On the day that top British triathlete Helen Jenkins secured her London 2012 qualification slot with an inspiring win in the Dextro Energy Triathlon London, another team got ready to take on the Hyde Park course: The TW Relay Team.
As the watch hands rushed ever closer to our race slot, the nerves really started to kick in, for me at least. Triathlon suddenly seemed a very alien and terrifying discipline compared to running races alone. Would I accidentally disqualify our team, would I fall off on some of the sharp bends of the course and how could I possibly compare to some of the keen triathletes racking up around me?
Fortunately pre-race nerves don't last too long. As soon as I was running with the bike into the transition zone, I felt the rush of nerves and adrenaline combine into that heady feeling you only get in races. Then before I had much more time to think, it was time to get stuck into the course.
The first of the three laps seemed the hardest. Every time I saw the signs saying 'sharp corner ahead', I slowed significantly and I quickly realised how much more bend practice I need for future races.
Pacing on traffic-free roads also felt quite surreal after getting used to constant stop-starting on London's roads. The first half of the first lap I went out too fast and started flagging, then I pulled the pace back for the second half and remained at a steady speed.
At the end of the race I still felt quite fresh legged and I could have easily notched up another few laps at my race pace. Given that I could cycle 22K in 45 minutes on a Wattbike on resistance level four, I know I was capable of going faster than my final race time (53:42). Letting me down was not getting enough traffic-free bike practise, not using a device to measure my pace or RPM and being overly cautious on the day.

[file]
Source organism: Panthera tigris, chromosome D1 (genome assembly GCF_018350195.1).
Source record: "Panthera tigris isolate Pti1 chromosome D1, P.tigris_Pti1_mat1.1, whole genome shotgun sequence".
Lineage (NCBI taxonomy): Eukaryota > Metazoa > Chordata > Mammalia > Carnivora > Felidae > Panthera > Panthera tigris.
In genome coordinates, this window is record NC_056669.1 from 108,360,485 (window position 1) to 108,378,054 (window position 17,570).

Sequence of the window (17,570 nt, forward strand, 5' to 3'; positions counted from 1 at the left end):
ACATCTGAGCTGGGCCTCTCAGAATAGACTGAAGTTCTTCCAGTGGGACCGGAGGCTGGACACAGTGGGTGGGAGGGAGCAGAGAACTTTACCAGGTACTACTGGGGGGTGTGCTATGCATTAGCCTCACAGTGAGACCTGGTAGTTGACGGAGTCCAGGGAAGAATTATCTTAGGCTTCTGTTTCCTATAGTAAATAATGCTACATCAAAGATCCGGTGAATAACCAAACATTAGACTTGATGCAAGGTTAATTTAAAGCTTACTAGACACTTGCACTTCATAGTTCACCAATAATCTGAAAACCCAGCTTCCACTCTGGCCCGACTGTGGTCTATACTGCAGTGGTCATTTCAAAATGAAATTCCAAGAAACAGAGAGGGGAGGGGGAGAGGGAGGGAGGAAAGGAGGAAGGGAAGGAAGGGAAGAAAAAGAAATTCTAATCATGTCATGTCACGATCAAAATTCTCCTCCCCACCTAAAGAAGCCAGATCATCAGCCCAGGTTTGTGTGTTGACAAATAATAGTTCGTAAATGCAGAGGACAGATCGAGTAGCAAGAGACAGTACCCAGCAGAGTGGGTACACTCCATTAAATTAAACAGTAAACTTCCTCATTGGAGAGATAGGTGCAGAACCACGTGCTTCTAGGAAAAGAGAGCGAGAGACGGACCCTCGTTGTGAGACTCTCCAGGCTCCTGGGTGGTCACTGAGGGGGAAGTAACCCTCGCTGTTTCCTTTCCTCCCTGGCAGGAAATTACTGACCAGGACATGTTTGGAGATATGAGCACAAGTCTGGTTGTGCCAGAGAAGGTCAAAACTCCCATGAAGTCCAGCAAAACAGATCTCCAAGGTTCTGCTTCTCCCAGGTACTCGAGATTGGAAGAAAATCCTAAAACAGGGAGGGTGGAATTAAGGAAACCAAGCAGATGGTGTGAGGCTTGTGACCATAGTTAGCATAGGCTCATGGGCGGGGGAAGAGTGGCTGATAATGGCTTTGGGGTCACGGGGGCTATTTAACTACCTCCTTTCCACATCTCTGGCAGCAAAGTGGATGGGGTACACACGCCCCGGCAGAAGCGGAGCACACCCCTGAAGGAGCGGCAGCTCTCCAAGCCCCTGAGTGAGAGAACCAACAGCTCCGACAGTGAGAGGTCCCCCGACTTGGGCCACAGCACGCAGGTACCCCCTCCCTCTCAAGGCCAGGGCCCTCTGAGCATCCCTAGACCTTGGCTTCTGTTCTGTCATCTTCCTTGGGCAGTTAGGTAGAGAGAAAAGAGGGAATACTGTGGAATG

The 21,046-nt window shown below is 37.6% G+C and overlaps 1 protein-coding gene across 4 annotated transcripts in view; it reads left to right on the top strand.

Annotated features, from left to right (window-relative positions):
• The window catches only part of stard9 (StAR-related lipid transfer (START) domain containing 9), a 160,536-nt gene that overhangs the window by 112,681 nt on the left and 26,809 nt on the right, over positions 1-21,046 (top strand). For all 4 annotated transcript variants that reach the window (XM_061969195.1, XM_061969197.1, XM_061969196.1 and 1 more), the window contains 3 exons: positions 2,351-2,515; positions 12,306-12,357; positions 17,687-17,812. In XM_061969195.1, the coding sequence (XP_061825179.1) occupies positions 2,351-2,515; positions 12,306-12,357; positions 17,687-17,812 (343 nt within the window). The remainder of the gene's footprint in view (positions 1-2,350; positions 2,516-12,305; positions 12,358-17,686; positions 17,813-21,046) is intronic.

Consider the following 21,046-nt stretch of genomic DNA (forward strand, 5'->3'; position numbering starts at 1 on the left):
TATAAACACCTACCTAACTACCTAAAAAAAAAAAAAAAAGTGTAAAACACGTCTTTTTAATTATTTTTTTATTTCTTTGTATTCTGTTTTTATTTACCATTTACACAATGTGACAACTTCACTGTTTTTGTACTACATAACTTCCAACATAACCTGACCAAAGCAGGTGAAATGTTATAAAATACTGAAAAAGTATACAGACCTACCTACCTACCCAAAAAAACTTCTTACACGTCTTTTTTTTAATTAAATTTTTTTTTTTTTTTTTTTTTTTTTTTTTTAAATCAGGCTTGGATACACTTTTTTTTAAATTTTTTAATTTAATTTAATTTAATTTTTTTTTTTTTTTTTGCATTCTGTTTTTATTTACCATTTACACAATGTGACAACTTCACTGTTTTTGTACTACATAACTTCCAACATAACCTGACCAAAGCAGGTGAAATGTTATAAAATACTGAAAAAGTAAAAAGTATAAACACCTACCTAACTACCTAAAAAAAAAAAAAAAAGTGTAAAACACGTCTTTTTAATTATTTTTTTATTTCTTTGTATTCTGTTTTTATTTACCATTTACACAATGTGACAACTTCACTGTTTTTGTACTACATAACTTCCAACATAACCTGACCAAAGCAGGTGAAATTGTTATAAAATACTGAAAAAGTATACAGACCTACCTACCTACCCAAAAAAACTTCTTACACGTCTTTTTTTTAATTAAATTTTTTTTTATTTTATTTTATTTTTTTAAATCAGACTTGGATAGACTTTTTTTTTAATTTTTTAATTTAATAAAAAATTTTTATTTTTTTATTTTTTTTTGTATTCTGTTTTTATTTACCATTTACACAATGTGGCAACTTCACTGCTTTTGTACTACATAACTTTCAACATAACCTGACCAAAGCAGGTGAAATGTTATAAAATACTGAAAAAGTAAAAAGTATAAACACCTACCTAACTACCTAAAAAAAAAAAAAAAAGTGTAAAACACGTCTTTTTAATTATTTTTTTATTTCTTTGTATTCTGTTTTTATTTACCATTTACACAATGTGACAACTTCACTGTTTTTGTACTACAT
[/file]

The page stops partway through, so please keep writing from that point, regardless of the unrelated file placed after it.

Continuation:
Having typed that lament, I can happily admit that I loved the race itself. Part of the battle building up to the Dextro Energy Triathlon London was to conquer my irrational dislike of cycling. Before race day I had already achieved that milestone. The race was an added bonus and as exhilarating and rewarding as any running equivalent.
And as first cycling races go, you couldn't ask for more; the marshals were the friendliest I've experienced and fellow (rival) triathlon teams cheered me on as I raced to and from our rack. My friends came along to cheer and add to my collection entitled 'the world's least photogenic racer' (thanks guys!). I even got to congratulate Helen Jenkins on her win in person in the VIP lounge. Well it's a tough life being a journalist...
I'm a little disappointed we didn't hit our target of sub-1:30 (our final race time was 1:40:23) and I take a hefty portion of the blame for not making my legs work as hard as they could have, but it's only a shade of disappointment. I'm really proud of what I achieved both in training and on the day, I Ioved the race and it was great competing alongside Alice and James.
Perhaps I'm being overly optimistic, but I I know I can do better at my next race, the Valencia Triathlon, next month. On my to-do list is to join a triathlon club and to start swotting up on racing techniques. The TW Relay Team may be over, but its legacy lives on.